One way it could be structured would be to have very low capital requirements for small banks and progressively increase capital requirements as banks increase in size. No matter what the mechanism is though, any system that has organizations that are "too big too fail" is flawed.

E. Barandiaran writes:

Except for one post, Tyler has been asking the wrong questions for the past four weeks (and too often you have agreed with him). You have to understand that AFTER Paulson&Bernanke (is Ben still around?) shouted fire on 9-18, there was no alternative but to deal with it--either by showing that they were wrong (an impossible task because they were the only ones to have all the relevant information) or by quickly drawing a good, feasible plan. We're still waiting for this plan.

Matt C writes:

I really hope the Democrats do not keep Paulson. Maybe the popular resentment against fat cat bankers can work against this.

I'm not sure where you get off looking at long run consequences during A CRISIS, though. What do you think you are, an economist?

Too accurate, too depressing.

brgabriel writes:

Isn't it true that the market serves as an aggregator of knowledge, though?

But I suppose things like credit default swaps don't really have a market (yet).

Les writes:

Certainly the government has grabbed enormous power. It is ironic that this power grab has come as a result of serious government failure.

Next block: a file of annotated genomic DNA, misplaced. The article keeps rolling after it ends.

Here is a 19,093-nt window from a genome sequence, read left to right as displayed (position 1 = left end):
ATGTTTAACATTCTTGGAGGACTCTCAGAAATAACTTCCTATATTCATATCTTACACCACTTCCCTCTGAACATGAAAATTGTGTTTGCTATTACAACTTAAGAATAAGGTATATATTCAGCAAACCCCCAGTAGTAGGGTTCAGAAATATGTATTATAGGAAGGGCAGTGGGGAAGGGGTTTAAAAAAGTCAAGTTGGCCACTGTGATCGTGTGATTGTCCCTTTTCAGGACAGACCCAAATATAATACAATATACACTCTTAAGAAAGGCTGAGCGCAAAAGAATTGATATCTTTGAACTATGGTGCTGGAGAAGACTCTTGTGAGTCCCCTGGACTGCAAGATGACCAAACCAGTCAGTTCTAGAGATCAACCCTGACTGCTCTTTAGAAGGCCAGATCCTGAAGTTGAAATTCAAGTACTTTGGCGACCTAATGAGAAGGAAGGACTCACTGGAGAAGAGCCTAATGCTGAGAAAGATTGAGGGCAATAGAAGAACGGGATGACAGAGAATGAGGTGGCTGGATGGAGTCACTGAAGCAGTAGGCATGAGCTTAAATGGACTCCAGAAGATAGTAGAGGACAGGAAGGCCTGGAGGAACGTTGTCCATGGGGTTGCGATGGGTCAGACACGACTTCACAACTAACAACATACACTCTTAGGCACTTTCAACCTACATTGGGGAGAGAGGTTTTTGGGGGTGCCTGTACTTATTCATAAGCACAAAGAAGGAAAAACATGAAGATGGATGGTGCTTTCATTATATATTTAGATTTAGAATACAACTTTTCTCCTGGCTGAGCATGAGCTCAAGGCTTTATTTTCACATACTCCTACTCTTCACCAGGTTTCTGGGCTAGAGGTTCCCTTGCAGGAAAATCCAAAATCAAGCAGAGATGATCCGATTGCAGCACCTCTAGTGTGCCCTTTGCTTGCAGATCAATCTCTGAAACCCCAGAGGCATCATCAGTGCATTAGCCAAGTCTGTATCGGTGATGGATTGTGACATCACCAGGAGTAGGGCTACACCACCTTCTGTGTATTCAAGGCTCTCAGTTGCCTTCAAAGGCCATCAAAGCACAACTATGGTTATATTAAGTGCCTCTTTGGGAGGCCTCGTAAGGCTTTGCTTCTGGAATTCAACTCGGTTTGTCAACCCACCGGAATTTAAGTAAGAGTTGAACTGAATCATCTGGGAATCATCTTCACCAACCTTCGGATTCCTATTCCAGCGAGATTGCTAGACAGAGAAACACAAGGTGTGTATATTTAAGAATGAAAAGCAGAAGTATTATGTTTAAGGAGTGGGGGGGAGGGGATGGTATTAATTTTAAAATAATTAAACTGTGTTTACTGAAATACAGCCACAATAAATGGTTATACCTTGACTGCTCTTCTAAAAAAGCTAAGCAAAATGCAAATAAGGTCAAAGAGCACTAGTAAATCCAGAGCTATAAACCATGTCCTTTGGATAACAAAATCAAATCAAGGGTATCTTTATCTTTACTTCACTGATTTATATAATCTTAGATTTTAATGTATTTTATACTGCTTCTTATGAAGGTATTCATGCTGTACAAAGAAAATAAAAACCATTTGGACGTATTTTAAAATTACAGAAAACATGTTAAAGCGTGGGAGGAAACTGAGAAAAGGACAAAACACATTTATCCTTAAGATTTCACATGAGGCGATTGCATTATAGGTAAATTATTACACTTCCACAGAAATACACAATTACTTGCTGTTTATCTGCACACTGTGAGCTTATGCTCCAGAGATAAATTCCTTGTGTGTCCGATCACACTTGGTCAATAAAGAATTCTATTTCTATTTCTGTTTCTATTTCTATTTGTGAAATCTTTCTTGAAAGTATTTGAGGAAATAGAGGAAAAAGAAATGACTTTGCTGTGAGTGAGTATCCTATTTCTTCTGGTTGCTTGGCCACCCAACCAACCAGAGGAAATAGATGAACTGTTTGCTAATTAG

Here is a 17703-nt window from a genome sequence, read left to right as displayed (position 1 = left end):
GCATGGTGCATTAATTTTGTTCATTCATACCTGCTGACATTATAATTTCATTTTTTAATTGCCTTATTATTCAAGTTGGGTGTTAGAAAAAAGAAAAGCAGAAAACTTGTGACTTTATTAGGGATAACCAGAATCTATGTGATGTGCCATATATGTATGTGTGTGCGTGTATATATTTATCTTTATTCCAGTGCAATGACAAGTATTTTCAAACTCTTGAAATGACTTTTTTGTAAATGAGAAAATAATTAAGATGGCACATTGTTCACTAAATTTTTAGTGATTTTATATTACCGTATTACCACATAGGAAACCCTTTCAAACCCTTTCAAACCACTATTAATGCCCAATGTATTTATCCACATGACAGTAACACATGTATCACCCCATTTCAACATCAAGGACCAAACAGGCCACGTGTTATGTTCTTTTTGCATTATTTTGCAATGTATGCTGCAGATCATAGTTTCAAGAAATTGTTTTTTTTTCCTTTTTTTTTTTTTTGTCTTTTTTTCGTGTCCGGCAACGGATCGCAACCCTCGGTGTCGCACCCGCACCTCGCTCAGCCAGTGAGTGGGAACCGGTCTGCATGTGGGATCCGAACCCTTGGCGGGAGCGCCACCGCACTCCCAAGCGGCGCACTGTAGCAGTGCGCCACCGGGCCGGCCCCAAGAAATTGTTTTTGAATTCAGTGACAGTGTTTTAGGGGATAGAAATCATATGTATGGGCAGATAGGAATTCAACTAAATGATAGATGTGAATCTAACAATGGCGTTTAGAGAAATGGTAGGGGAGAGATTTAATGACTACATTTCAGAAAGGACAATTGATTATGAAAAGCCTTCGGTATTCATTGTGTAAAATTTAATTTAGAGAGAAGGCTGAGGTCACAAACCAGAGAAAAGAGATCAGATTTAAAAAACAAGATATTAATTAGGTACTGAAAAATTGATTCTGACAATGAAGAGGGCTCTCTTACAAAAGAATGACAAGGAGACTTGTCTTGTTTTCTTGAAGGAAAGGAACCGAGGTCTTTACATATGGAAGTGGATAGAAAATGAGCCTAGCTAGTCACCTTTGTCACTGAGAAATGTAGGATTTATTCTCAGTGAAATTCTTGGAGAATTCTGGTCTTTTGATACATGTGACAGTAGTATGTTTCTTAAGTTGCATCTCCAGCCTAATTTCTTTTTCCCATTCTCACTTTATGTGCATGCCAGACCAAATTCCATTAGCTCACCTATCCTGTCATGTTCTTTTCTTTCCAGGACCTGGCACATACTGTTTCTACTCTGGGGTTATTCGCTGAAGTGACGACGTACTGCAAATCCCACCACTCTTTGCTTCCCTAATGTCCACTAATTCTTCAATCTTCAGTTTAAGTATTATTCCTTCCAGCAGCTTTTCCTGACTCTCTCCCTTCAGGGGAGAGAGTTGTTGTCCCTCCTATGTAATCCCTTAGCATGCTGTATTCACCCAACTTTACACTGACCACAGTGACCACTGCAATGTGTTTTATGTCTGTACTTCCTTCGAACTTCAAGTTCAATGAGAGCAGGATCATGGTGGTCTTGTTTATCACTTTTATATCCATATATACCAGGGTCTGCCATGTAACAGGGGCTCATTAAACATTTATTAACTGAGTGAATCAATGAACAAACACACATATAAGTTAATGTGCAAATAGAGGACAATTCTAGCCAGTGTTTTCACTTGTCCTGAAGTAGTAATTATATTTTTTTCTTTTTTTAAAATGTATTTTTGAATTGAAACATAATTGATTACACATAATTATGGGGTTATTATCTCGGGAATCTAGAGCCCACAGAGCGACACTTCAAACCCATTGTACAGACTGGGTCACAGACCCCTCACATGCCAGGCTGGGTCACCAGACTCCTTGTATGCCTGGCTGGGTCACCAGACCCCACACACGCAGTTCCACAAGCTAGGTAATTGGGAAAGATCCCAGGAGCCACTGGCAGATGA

Looking back, would there even be a financial crisis if:

a) Fannie and Freddie had never been created, and

b) the laws had not been enacted that enabled mortgage lending to borrowers lacking sufficient down-payments and with insufficient income to meet monthly mortgage repayments?

The obvious lesson: increased government power leads to increased disaster.

John Thacker writes:

Looking back, would there even be a financial crisis if

Yes, probably, regardless of what you put after that "if." Financial panics happen periodically. There's a question of whether it would have been better, though.

Zoning and land use regulations make bubbles inevitable; just ask Ed Glaeser.

Sheldon Richman writes:

"Zoning and land use regulations make bubbles inevitable..."

No they don't. Zoning and land-use regulations restrict supply relative to demand, setting a higher market-clearing price. As long as the regulations stay in place, other things equal, the price will remain at the new level. There's no bubble to burst. A bubble is created by easy money or some other unsustainable demand-boosting intervention.

Superheater writes:

Back in the old days, when I attended a school that taught the various forms of government, they discussed the idea that feudalism was the outgrowth of local individual who offered physical security against invading hordes-the birth of the castle. Gradually, the security monopolists exacted greater and greater tolls and neighbors became subjects, whose labor, capital and lives, even their children, were subject to royal lien.